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Fink's Mill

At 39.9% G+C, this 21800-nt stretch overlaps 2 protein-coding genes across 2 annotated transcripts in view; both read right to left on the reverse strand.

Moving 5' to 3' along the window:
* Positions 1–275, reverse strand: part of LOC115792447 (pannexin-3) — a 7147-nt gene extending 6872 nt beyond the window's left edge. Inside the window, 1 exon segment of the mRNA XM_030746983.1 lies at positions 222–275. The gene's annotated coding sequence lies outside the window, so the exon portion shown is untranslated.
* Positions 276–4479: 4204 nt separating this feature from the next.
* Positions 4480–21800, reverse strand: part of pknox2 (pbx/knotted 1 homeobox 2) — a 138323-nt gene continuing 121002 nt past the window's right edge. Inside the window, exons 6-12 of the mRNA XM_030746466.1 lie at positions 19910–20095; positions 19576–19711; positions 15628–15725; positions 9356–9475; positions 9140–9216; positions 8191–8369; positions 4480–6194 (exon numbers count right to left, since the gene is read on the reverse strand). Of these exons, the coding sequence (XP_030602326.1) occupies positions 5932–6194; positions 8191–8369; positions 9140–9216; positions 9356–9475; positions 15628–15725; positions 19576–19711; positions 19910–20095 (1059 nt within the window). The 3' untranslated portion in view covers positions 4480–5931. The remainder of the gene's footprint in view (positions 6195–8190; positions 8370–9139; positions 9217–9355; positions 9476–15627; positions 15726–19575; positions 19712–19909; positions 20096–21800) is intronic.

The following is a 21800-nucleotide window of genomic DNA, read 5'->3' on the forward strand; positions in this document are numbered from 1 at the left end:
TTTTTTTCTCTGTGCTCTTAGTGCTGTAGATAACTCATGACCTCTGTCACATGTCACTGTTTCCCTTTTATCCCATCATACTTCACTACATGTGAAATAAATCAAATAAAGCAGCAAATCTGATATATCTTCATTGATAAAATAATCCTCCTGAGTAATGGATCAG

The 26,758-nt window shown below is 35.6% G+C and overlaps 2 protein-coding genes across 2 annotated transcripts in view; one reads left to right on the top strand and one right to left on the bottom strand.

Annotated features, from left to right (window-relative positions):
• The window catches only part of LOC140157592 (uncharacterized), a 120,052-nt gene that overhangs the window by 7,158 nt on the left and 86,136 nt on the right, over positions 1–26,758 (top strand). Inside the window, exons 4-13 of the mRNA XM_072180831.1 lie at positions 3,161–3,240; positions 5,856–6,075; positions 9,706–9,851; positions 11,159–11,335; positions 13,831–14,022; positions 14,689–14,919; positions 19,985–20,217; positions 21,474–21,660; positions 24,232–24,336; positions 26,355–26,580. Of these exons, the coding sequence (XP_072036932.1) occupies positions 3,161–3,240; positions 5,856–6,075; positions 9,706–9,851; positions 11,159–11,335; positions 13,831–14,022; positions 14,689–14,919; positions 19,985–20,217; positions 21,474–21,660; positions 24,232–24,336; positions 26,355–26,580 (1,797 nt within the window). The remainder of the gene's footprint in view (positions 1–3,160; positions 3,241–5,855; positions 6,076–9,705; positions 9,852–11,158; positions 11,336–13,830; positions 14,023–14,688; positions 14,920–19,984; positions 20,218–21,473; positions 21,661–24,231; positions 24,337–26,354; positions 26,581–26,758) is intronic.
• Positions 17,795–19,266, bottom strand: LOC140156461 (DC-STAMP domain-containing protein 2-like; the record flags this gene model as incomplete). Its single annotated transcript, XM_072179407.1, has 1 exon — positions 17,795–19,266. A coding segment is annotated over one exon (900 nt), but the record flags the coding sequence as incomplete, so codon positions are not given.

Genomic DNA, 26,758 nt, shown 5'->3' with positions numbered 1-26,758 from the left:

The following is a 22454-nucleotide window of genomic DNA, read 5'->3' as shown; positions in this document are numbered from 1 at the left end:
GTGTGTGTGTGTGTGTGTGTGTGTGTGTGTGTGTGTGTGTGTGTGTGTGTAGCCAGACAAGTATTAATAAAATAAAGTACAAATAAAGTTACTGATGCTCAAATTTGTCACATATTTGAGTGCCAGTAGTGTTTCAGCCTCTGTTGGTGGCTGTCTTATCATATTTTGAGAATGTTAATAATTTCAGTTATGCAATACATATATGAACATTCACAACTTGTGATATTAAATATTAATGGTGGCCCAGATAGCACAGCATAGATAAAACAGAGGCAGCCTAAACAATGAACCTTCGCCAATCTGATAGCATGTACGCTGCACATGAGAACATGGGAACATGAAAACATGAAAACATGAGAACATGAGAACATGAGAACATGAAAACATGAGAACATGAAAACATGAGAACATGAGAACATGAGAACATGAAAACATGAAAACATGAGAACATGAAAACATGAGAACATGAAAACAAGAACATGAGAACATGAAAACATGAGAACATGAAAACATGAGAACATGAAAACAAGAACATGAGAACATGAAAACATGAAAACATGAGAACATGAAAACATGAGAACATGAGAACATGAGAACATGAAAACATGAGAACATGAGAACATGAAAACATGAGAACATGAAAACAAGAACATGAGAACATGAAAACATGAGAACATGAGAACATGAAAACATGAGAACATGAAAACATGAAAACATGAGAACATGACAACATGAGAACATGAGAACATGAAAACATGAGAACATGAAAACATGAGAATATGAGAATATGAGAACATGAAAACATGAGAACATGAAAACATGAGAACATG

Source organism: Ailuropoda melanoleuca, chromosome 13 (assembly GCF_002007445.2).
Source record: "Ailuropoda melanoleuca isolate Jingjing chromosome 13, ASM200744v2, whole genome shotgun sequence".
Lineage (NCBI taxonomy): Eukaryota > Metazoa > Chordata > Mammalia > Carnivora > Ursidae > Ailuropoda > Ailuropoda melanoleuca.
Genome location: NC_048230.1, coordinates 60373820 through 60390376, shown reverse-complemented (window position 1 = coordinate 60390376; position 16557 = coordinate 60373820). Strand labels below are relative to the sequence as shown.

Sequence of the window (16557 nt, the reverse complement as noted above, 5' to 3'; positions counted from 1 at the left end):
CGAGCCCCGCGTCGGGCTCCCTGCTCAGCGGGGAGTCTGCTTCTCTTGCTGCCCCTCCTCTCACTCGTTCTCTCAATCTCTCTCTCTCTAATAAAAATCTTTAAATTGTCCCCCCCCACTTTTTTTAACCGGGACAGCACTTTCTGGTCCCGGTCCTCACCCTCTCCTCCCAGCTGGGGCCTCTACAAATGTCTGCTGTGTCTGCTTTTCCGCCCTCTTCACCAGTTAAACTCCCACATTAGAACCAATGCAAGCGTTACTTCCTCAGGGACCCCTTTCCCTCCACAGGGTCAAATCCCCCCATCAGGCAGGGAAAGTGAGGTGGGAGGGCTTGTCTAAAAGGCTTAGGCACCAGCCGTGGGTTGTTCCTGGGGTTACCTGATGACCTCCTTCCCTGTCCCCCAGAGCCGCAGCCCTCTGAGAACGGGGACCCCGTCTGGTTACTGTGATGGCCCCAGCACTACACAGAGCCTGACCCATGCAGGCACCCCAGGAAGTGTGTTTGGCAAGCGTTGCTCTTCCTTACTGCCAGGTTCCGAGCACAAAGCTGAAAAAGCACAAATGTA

Many years ago, grist mills played a pivotal role in most communities, serving as essential hubs where local farmers would bring their corn or grains to be ground, either for sale or personal use. However, with the advent of large commercial operations producing ready-to-eat mixes, the quaint local mills began a steep decline, leaving only a handful operational across the United States. These survivors, including Finks Mill located just past Gaskin on the border of Walton County, Florida, and Geneva/Covington, Alabama, continue to serve farmers who prefer their corn stone-ground, mostly for personal consumption. Established in 1932 and taken over by the Fink family in the early 1950s, Finks Mill is one of the last operational stone grist mills in the Southeastern United States. Although originally powered by water turbines from Natural Bridge Creek, it now runs on an old tractor engine after the turbines were damaged in a flood.

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